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Sunday, 27 March 2011

Red Bull Studios First Birthday - review

The labels, ‘press guest list’ or ‘guest list’ adorned the walls outside red bull studios, as inside drink was generously flowing. “Spirit with red bull, sugar-free red bull, cola red bull” decorated the bar menu “ there a fucking way out of leaving this room without shaking from a caffeine high?” muttered someone behind me in the queue. I certainly wasn’t complaining. Who could with a line-up of Skream, Benga, Benji B, Kano, Foreign Office, Drop the Lime and DJ Mooken?
Before Hackney four-piece Foreign Office were graced the stage, I explored the legendary Red Bull studios. Body guards stood, left, right and centre, guarding what went on behind closed doors. Another room was fitted with luxurious sofas and people printing t-shirts in the corner courtesy of Hit + Run. Yes, they were of course free. As breathless falsettos emerged from a bed of crunchy electro beats, it was my cue to get back to the stage and check these guys out.
I presumed them to be another one of those dub step acts, so was pleasantly surprised to be met with guitars, good hair and skinny jeans – and, of course, staggeringly good music. Waves of post-punk vibes and rhythmic beats evolved from George Hume (guitar), James Woodley (drums) and Duncan Hillman (keys). Paul Cousins (vocals), dressed in solid vintage frames, intensely stared at the back of the room as he sung his heart out, his lyrics edgy, ironically bright yet dark at the same time.

As always with the beginning of the night, people kept as far as they possibly could from the stage, leaving the band in an awkward position if they got ‘too into it’. Yet, this didn’t stop them creating a modern 80’s vibe on stage, and it was clear that every person rigidly stood with their hands clamped around their blackberries, were secretly rocking it out inside. They just needed more vodka down them.

As the evening progressed, so did the stacks of empty glasses, and the crowd of people on the dance floor. It was time for Kano. Personally, I’m not a great fan, but after seeing him bring his distinct urban freshness to the stage and the reaction received from this select crowd, I couldn’t stop talking about him afterwards. People were miming the lyrics to his songs, as he charismatically paraded the stage, never standing still for a moment. In the middle of the song he came to the front of the stage where this girl stood, pumping out some chest-attracting, Beyonce-like moves, “I like the ways you’re dancing right there you know. Don’t stop it. Don’t stop it,” Kano muttered, exchanging a couple of his savvy dance moves in return.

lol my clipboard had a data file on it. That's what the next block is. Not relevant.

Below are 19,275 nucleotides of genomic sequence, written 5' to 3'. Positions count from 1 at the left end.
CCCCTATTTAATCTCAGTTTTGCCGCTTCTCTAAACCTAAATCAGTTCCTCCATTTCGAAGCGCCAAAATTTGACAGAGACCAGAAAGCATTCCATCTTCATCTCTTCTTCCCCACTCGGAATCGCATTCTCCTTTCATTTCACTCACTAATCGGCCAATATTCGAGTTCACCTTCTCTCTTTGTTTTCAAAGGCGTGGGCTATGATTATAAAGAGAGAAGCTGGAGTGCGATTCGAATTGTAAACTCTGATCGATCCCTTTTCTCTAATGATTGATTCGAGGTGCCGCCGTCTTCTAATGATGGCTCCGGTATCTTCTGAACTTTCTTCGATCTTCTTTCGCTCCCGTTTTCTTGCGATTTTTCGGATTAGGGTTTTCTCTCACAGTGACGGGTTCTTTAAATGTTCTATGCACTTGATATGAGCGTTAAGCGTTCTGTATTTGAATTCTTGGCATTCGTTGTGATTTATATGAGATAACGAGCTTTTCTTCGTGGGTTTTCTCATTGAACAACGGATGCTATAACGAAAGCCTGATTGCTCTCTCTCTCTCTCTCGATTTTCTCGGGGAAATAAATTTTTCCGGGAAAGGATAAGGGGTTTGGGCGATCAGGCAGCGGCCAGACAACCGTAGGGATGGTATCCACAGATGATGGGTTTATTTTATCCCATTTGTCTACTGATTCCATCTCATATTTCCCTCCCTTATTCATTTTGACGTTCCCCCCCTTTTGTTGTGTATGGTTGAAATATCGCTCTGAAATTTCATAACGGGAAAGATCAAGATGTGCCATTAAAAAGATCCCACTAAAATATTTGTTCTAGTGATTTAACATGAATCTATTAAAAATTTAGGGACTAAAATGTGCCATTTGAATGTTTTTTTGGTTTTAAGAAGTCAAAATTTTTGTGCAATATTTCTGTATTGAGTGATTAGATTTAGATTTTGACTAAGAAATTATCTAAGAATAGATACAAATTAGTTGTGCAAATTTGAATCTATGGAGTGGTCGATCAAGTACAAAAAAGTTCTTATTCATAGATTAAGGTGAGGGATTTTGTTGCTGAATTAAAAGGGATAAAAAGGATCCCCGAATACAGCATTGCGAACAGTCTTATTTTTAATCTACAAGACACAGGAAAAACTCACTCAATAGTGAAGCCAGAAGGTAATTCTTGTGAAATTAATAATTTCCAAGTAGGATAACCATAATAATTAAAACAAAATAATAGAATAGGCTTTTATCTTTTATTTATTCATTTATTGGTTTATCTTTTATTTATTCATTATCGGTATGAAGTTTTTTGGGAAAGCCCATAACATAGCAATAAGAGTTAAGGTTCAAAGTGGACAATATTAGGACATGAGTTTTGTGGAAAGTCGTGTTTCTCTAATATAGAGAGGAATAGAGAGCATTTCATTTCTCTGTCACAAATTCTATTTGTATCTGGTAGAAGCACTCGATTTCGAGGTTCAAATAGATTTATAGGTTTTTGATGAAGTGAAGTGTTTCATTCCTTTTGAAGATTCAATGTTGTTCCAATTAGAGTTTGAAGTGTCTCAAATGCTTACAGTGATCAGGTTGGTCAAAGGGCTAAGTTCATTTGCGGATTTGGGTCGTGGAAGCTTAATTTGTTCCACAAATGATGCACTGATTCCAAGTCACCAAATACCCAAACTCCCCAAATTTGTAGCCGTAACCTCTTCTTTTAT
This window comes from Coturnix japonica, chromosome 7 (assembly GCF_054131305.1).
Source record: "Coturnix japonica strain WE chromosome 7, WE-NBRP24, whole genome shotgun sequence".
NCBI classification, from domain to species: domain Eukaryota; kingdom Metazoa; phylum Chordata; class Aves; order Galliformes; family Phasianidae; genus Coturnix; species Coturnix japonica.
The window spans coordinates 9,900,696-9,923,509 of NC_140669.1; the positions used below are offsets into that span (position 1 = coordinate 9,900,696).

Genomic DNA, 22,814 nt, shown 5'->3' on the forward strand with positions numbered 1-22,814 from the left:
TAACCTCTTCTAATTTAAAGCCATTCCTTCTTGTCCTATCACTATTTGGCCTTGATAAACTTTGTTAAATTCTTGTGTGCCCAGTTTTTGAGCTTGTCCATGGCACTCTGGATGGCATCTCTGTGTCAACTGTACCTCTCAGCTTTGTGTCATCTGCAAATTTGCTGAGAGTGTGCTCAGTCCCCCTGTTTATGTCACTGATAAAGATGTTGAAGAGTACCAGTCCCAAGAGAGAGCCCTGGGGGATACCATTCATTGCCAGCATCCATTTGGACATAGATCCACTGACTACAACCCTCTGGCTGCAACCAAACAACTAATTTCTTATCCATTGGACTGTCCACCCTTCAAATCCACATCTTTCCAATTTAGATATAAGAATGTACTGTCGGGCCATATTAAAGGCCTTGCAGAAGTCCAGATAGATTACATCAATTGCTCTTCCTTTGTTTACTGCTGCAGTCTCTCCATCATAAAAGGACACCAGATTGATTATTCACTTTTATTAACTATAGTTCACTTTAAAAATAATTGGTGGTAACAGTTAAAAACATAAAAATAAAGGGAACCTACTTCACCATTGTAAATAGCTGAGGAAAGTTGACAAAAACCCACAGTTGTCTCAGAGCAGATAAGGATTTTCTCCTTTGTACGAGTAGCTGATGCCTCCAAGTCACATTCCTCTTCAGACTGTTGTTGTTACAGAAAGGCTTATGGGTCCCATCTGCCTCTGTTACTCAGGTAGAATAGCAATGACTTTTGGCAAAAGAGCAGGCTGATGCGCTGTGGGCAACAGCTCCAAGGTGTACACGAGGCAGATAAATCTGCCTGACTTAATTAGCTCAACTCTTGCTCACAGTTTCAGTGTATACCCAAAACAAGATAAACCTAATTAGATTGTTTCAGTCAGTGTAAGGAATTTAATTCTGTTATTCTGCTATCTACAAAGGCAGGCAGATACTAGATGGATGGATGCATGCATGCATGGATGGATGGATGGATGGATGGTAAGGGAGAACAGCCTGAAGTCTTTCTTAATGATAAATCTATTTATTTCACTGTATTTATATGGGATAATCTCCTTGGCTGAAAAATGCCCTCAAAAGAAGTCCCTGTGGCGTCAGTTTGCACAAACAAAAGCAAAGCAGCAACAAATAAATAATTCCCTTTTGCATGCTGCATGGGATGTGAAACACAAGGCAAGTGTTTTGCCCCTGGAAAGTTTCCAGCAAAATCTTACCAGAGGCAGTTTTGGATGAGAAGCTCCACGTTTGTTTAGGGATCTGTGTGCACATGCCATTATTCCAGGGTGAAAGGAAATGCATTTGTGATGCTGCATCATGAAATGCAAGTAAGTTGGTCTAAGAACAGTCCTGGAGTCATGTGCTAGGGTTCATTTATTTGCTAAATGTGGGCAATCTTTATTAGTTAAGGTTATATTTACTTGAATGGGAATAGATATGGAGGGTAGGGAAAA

His whole set were songs he recorded in the studio, and things he’d not yet played – so it was a genuine exclusive performance. Cameras were flashing, and the room was slowly heating up to the point where it’d be appropriate for Kano to do a cover, singing: ‘Its getting hot in here, so take off all your clothes’. Instead he slammed it out with another banger from a song he’d collaborated with Chase and Status. After that things start getting a bit hazy, and all I remember are people’s arms in the air and drinks on the floor.

After re-energising myself with those deliciously potent ‘studio mixes’, I bumped into Benga on the stairs, who directed me to follow him into the green room – the backstage area....what happens there stays there. Well, that is, if anything actually happened. It was pretty much a room full of alcohol, food and sweets. People patted Ollie (Skream) and Beni (Benga) on the back as they ventured out into the basement where a crowd of people waited in anticipation for those dub sirens to scream. The set began with the lyrics ‘What you talking about’ surfacing beats dirtier than pig’s diarrhoea as the crowd melted into a moving sea of skanks. The atmosphere in this basement was hotter and livelier than anything I had seen all night.

No-one was simply standing there, and there were certainly no blackberries in sight. This crowd of pretentious music industry talent were finally drunk on enough vodka to let go and get involved. A girl spread herself across the DJ decks, people were slamming the ceiling, and some dodgy looking individuals emerged from the bathroom…ahem. Despite all this mayhem, Skream stayed completely focused on the set, not even taking a moment to drink, which is a talent in itself, where Benga was a bit more flexible to be sociable. They ended their set with a dirty bang, everyone with sweat dripping off their foreheads and yearning for more filth. But that was the end of it.

Buying yourself a litre of vodka, a crate of red bull, some disco lights and trippy sunglasses with a mix of Dubstep, Grime, and Old School Jungle on full blast, would go some way to re-creating tonight but it’ll be a small taste of what went down.

(published on

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